5th Course – Beef, Pastrami with Ramps, Rye, Mustard, and Cherry

NYC is famous for its kosher food. This course imitated the well-known Katz Deli’s sandwiches. I got an open rye sandwich with house made pastrami. There were four pieces of pastrami in the plate, two lean pieces and two marbled pieces. Around the piece of open rye bread, there were drops of flavors made of peas, mustard and lemon drops. Pastrami was excellent in both texture and flavor. Since I chose cherry as my theme flavor for the evening, I got a bottle of house made cherry soda. It was quite flavorful because it had much less artificial ingredients than what you would get from most of the markets.

Around this time, we got our favorite brioche-croissants. They were made from Finger Lake whole wheat flour, so flaky and crunchy on the skin part that you wouldn’t waste a single crumb. They were served with two butters, one ordinary butter and another that was butter mixed with lamb fat with crunchy lamb crumbs on top. I would love to eat half-a-dozen. But, if I do I would problems in finishing the whole meal.

6th Course – Foie Gras, Cured with Orange-Chamomile, White Asparagus and Bitter Almond

It was Hudson Valley Foie Gras served with white asparagus foam. White asparagus foam looked a bit thicker than ordinary foam. On top of the foie gras, there was a piece of almond tuile (thin cracker) and slight caramel sauce. It was a very refreshing. Almond Tuile was a true piece of work, with the nice texture, flavor and fine, thin appearance.

7th Course – Apple, Waldorf salad with Celery, Rhubarb and Walnuts

The original version of Waldorf salad is comprised of three ingredients – apple, celery and mayonnaise. There were two parts for this dish. The 1st part was the salad served with local blue cheese, candied walnut and pickled rhubarb. Our server went thru the whole preparation process from a wheeled cart in front of our table. The 2nd part of this course was soup made of apple and celery, garlic and crouton. There was a small piece of apple jelly rested by the spoon which was placed on a dimple especially carved on the inside of the bowl to hold the spoon’s spot. Soup was excellent, with well-balanced taste and very refreshing.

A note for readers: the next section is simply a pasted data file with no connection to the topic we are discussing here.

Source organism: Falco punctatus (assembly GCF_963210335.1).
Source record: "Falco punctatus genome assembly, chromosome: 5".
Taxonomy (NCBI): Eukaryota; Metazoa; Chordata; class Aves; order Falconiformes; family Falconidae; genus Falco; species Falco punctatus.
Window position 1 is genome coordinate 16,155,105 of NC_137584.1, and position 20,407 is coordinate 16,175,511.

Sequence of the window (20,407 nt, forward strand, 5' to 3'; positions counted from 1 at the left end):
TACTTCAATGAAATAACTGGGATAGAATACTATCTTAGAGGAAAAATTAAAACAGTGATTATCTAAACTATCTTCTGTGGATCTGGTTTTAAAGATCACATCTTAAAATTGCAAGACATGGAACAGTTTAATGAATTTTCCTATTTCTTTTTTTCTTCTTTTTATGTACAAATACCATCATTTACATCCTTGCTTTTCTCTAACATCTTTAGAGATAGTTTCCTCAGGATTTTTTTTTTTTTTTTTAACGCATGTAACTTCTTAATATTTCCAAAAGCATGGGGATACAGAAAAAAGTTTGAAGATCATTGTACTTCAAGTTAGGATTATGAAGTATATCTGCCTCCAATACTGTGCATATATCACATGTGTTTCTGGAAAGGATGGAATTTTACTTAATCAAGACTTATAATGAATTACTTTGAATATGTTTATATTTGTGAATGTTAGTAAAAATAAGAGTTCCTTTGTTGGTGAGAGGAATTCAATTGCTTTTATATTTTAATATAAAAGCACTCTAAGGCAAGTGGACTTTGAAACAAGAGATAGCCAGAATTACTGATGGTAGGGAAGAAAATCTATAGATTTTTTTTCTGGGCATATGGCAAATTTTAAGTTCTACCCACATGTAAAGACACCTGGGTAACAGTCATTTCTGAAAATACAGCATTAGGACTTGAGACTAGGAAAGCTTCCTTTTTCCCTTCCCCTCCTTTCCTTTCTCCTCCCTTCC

8th Course – Lobster, Poached with Beets, Ginger and Nasturtium

There were two small chunks of lobster tail poached in butter to keep its tenderness, juice and flavor. They were served with roasted beets (in red color), and dehydrated and then roasted beets (in off-black color). Nasturtium is the largest green leaf in the plate. It is the 1st time that I have ever tasted this vegetable. It did not have a distinctive taste. It might be used for the visual appearance.

It seemed that chef Daniel Humm has adopted more from Noma’s approach of emphasizing the old ways of drying, smoking, pickling and curing, and turning the dial toward the natural world. This new adoption was reflected in a few dishes.